UH Computer Science Teams Among National Gaming Finalists

Two teams from the University of Houston are among 10 finalists in a national computer game design competition sponsored by Microsoft.

The eight computer science students beat out thousands of America’s brightest young techies to reach the final round of the U.S. Imagine Cup in Washington, DC on April 23. They will vie for an $8,000 grand prize against teams from Yale University, the University of Southern California, and other schools.

UH was the only school to have two teams in the final 10. This achievement reflects the rapid progress of the university’s relatively new gaming program, said Olin Johnson, a computer science professor who is one of the instructors for UH’s game development courses.

With video game sales surpassing Hollywood box office receipts, gaming has become a multi-billion dollar industry with lucrative job opportunities. Since 2007 UH has offered computer science students courses in interactive game development and graphics.

The Imagine Cup entries started as group projects for class and in the past few months the teams have been perfecting their games. Team Ifrit Salsa, comprised of graduate student Daniel Biediger and undergraduates Alaa Gharandoq, Jesus Hernandez and Arifur Sabeth – qualified with their game “RoboRecycler.” The team’s mentor is computer science instructor Chang Yun.

Graduate student Yu-Chao Chen and undergraduates Reggie Tye, Paul Diaz and Syung Whan You, known as Team Level 13, created a game called “Antitoxin Squad.” The team’s mentor is computer science instructor Jose Baez-Franceschi.

The theme of the game design competition was to “imagine a world where technology helps solve the toughest problems” as poverty and environmental sustainability. Using the United Nations Millennium Development Goals as guidance, teams were encouraged to have fun while tackling global issues.

In Antitoxin Squad, the goal is to destroy pollution through bioremediation. Players fire cleansing plant seeds at crawling, dirty globs of pollution while dodging the toxic goo the globs are throwing their way, said Reggie Tye, a computer science junior.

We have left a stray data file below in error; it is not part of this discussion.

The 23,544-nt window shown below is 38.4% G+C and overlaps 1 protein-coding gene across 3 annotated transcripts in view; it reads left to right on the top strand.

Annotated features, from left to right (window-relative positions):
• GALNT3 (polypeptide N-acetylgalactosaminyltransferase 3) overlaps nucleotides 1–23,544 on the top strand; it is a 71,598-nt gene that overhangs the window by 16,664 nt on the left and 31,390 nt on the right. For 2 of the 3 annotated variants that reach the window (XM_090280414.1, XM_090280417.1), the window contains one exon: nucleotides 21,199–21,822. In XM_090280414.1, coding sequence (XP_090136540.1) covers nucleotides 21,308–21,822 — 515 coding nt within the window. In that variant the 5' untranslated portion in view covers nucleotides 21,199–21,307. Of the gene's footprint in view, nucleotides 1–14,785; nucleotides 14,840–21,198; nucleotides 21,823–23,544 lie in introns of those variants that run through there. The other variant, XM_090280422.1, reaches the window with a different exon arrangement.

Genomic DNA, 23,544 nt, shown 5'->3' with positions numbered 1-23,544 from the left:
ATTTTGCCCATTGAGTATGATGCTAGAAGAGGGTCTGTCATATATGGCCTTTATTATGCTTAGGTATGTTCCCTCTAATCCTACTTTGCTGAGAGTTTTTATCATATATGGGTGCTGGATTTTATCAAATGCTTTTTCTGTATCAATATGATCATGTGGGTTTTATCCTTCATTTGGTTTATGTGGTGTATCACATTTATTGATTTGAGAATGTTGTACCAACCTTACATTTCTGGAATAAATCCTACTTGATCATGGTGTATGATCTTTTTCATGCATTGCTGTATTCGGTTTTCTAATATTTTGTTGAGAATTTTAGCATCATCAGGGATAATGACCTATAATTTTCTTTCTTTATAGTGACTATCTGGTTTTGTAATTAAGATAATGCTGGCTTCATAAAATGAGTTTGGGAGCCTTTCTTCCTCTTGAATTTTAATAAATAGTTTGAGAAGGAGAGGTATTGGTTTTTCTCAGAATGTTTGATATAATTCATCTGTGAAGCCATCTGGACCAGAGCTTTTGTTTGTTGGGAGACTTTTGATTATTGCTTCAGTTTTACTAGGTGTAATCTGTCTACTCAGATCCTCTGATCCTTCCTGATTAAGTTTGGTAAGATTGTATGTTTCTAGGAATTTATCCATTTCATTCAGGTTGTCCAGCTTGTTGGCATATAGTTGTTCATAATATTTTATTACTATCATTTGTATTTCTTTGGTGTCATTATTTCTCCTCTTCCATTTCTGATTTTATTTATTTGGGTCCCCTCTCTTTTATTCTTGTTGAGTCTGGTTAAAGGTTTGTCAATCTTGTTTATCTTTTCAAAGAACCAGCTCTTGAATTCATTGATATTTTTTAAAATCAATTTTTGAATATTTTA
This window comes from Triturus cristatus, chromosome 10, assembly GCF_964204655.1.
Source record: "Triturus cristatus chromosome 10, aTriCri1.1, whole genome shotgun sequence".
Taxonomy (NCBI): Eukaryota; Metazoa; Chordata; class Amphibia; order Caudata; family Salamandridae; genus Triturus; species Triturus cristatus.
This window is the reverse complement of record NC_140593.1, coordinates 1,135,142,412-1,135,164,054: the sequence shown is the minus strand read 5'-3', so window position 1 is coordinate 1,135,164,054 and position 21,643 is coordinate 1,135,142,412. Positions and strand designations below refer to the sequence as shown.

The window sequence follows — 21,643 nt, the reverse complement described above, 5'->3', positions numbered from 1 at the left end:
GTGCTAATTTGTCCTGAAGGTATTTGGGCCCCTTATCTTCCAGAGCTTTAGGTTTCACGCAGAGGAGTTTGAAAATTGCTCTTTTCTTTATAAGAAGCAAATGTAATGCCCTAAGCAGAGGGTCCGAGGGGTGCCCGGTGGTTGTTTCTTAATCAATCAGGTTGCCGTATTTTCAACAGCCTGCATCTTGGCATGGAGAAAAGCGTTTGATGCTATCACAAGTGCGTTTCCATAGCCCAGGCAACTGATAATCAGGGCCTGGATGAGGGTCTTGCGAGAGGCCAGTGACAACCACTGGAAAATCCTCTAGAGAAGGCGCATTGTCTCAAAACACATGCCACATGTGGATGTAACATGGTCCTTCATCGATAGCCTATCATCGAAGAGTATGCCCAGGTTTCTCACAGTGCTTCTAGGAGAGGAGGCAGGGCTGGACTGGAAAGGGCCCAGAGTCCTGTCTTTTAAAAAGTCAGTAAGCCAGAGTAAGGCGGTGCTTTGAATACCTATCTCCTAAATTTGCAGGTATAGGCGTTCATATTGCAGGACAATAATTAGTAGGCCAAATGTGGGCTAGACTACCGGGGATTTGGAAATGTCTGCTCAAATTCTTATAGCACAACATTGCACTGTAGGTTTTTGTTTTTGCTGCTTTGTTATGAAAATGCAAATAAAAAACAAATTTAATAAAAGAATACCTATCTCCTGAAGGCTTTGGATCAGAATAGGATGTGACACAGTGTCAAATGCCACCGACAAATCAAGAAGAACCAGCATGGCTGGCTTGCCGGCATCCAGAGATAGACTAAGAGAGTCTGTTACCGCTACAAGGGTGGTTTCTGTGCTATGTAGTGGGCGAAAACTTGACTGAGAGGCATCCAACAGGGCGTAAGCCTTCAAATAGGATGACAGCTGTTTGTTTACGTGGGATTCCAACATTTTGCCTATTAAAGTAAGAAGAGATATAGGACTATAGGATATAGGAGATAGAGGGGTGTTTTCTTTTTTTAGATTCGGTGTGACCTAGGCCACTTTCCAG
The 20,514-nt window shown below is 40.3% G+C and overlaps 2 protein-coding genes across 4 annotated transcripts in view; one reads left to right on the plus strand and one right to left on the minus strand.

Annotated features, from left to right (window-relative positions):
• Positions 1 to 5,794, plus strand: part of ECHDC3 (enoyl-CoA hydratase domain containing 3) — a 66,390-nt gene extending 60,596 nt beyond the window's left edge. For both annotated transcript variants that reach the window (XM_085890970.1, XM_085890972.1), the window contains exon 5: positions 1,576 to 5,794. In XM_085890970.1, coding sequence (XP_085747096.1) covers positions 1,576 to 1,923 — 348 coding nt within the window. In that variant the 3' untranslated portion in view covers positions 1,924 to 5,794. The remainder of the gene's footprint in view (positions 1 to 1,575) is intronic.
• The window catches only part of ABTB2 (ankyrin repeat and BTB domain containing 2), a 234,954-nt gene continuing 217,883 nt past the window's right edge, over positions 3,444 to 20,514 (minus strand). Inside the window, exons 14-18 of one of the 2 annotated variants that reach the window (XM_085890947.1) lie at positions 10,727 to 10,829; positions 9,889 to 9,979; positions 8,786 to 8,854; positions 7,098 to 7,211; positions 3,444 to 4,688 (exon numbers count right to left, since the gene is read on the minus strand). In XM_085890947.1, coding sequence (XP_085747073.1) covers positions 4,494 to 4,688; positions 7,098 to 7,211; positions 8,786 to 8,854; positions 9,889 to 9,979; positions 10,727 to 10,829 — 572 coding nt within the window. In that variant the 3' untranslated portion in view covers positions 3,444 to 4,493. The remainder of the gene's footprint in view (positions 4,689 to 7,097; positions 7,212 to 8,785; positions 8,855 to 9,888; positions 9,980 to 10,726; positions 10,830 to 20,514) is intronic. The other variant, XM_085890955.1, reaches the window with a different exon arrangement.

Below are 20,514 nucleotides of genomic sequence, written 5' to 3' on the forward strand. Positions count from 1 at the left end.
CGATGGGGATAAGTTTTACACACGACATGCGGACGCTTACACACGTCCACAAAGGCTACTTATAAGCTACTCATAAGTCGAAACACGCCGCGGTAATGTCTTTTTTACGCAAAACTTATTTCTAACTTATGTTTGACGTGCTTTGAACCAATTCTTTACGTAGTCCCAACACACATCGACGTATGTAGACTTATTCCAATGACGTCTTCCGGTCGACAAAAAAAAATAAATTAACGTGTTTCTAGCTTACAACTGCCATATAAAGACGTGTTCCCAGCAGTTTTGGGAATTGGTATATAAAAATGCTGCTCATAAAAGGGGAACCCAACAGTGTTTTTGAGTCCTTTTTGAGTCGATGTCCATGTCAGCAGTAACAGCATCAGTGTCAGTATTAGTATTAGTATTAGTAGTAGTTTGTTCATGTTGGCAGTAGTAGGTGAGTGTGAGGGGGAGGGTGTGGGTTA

At each level, the pollution globs become more powerful while the players acquire more potent weapons. The game’s seven levels reflect the planet’s seven continents and the graphics and game elements on each level reflect that particular region, Tye added.

The team behind Roborecycler wanted a game that could teach children that recycling is easy and fun. Up to four players compete to collect the most trash. Each level presents a different setting, such as a park or a beach. Players are robots armed with a claw and poker, and must pick up items, ranging from paper to plastic to glass and dump them in the right recycling bins to earn points. Not only are they competing against the clock and each other, but other obstacles - such as a pirate robot who steals your items - are also included in.

And because recyclable items differ in point value and ease of collection, gamers have to play smart to maximize their point totals.

"We wanted to convey to kids how easy recycling is and hopefully that translates into real-world behavior," said Dan Biediger, a computer science master's student and Roborecycler team member.

Game design is a particularly challenging form of software development as it requires both technical savvy and creativity, Biediger said, and the gaming courses offered at UH have help students merge those diverse skills sets.

"You know what games are fun and what ideas and elements you'd like to see in a game, and then you use your hard science side to figure out how to actually create that," Biediger said.

The Imagine Cup is an annual competition that draws thousands of the world’s brightest tech students who vie in several software categories, including game development. The very best will compete in the International Imagine Cup later this year in Poland.

In 2008 a UH team finished in the top 20 in the international round. UH students have excelled in game development since the computer science department was among the first in the nation to offer game design courses in 2007.

The gaming curriculum consists of four courses and plans are underway to offer a master’s degree in computer science with a concentration on game development in the near future. Johnson, along with assistant computer science Professor Zhigang Deng and instructors Jose Baez-Franceschi and Chang Yun teach the courses.

If you are interested in gaming coursework in Computer Science,  please contact Chang Yun.



Team Ifrit SalsaLevel 13